Capturing taxidermied leopard heads encrusted with diamonds at the Tucson Gem Show with Rosie Clements

Speaking to the Arizona-native photographer and musician, we chart how the Tuscon Gem Show is truly a one of its kind.

Date
21 March 2022

The work of Rosie Clements is full of beautiful quotidian captures, to say the least. Her lens unearths an artistic candour of even the most ordinary flashes of life, things we may otherwise ignore if not seen at a certain angle, in a certain light, or at a certain time. “At first, I felt like I needed to do planned shoots with models to be a ‘real’ photographer,” Rosie explains to It’s Nice That. “But during the pandemic, I fell back into the rhythm of going on daily wanderings to search for images.” That method became a “tool for mindfulness that came about in a very natural way” for Rosie, who attributes the growing realisation in-part to Jenny Odell’s book How to do Nothing Specifically – wherein Jenny says: “the granularity of attention we achieve outward also extends inward, so that as the perceptual details of our environment unfold… so too do our own intricacies and contradictions.” Taking this mantra with her into her work, Rosie now often captures the lives and happenings of her immediate surroundings in quick fashion.

Her latest work continues this trend, venturing deep into the beating heart of Tucson, Arizona, the photographer’s home of the last five years. It’s the Tucson Gem Show, “the largest, oldest and most prestigious gem and mineral show in the world,” according to the convention’s official website. “I’ve lived in Tucson for about five years now, and the Gem Show is this huge event that has happened every year since the 50s,” Rosie tells us. “It’s truly massive and takes weeks to set up and break down, and it has a huge impact on the local economy.”

GalleryRosie Clements: The Gem Show (Copyright © Rosie Clements, 2022)

The “unique” place of Tucson takes on a whole new life in Rosie’s work, highlighting the esoteric and idiosyncratic wonders of the desert city which culminate under this one show. “Each year during the Gem Show the town seems to balloon in size with the influx of gem hunters, making the atmosphere feel even stranger,” she adds. “Thousands of exhibitors and visitors come from all over the world every year — from Morocco to Mexico — to view, sell, and purchase gems, precious metals, jewellery, weird oddities, and fossils. It’s fascinating.”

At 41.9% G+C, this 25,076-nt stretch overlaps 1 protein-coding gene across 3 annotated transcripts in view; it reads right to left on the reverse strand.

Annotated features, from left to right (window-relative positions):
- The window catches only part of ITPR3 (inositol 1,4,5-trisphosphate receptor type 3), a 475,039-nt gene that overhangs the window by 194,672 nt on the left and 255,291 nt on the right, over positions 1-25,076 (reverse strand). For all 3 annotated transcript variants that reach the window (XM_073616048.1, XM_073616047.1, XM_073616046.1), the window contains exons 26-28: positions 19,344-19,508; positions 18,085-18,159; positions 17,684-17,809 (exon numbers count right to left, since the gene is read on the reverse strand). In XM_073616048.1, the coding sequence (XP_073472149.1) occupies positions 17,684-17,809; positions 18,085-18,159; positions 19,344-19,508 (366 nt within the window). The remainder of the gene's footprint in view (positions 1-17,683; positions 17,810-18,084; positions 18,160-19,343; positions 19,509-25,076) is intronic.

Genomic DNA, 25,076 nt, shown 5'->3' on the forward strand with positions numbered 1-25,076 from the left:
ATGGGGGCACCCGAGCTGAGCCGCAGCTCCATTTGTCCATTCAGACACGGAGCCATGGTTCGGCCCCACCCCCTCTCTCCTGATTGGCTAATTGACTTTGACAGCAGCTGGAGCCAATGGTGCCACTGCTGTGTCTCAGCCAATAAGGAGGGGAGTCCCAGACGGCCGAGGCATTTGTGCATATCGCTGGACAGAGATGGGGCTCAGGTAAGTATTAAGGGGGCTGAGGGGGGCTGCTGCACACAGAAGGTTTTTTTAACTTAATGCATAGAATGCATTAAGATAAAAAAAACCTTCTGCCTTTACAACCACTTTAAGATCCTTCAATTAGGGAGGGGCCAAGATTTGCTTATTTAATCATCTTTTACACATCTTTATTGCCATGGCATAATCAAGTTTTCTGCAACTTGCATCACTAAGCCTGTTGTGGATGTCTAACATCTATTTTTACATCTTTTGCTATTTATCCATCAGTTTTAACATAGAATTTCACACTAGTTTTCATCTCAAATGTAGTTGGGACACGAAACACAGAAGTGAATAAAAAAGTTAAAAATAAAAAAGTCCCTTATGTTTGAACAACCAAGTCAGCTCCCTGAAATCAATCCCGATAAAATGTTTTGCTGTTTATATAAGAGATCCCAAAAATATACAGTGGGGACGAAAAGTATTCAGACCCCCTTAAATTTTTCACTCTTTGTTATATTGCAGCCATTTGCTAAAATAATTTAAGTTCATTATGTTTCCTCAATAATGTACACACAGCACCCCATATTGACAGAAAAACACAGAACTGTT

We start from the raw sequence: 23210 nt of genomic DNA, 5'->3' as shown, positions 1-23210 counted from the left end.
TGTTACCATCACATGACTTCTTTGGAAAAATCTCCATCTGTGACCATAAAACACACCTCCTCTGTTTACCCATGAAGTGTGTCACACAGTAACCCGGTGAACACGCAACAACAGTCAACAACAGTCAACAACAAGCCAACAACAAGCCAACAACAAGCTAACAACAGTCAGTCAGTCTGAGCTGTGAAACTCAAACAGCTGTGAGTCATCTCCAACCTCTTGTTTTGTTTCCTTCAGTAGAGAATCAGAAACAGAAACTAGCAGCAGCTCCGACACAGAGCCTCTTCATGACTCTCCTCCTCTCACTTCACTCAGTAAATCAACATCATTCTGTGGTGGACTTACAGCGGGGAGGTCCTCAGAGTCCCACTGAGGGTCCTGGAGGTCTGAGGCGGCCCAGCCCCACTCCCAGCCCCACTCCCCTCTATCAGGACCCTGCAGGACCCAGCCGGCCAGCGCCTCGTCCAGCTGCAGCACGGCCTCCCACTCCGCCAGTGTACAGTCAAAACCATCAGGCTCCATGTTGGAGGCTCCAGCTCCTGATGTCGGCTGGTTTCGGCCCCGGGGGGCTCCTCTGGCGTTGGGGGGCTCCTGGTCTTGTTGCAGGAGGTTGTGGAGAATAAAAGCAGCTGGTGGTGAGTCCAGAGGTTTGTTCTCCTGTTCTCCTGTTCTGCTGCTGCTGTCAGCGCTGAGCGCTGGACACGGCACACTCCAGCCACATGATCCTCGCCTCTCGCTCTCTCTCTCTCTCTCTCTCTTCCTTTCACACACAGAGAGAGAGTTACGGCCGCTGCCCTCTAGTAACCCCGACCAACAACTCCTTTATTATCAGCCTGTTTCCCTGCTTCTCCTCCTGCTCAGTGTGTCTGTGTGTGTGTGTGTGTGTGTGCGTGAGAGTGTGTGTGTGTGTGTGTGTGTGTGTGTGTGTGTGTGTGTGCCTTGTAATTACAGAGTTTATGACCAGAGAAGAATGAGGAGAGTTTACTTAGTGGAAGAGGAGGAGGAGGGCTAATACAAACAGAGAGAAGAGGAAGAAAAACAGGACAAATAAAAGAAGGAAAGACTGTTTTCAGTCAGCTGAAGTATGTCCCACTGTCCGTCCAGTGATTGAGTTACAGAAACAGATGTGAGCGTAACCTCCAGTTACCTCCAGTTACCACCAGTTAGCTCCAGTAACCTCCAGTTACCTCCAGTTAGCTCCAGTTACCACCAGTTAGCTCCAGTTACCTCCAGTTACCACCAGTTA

From a “taxidermied leopard head encrusted with diamonds” to a “prehistoric giant sloth rib,” Rosie’s careful eye captures the dizzying array of what’s for sale at this show. Yet, it’s not all glitz and glamour at the affair. “I definitely think there’s plenty of critique to be made about the event,” Rosie adds. “What are the moral implications of putting a price tag on a dinosaur skull? What are the environmental and cultural impacts of extracting these minerals and then transporting them halfway across the world?” Still, whilst Rosie holds those critiques close to her chest, her images don’t actually seek to answer any of them. “It’s up to the viewer to make their own decision,” she explains. “This series is an observation of the event itself, and of humanity’s obsession with gems, diamonds, and crystals.”

GalleryRosie Clements: The Gem Show (Copyright © Rosie Clements, 2022)

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Rosie Clements: The Gem Show (Copyright © Rosie Clements, 2022)

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About the Author

Joey Levenson

Joey is a freelance design, arts and culture writer based in London. He was part of the It’s Nice That team as editorial assistant in 2021, after graduating from King’s College, London. Previously, Joey worked as a writer for numerous fashion and art publications, such as HERO Magazine, Dazed, and Candy Transversal.

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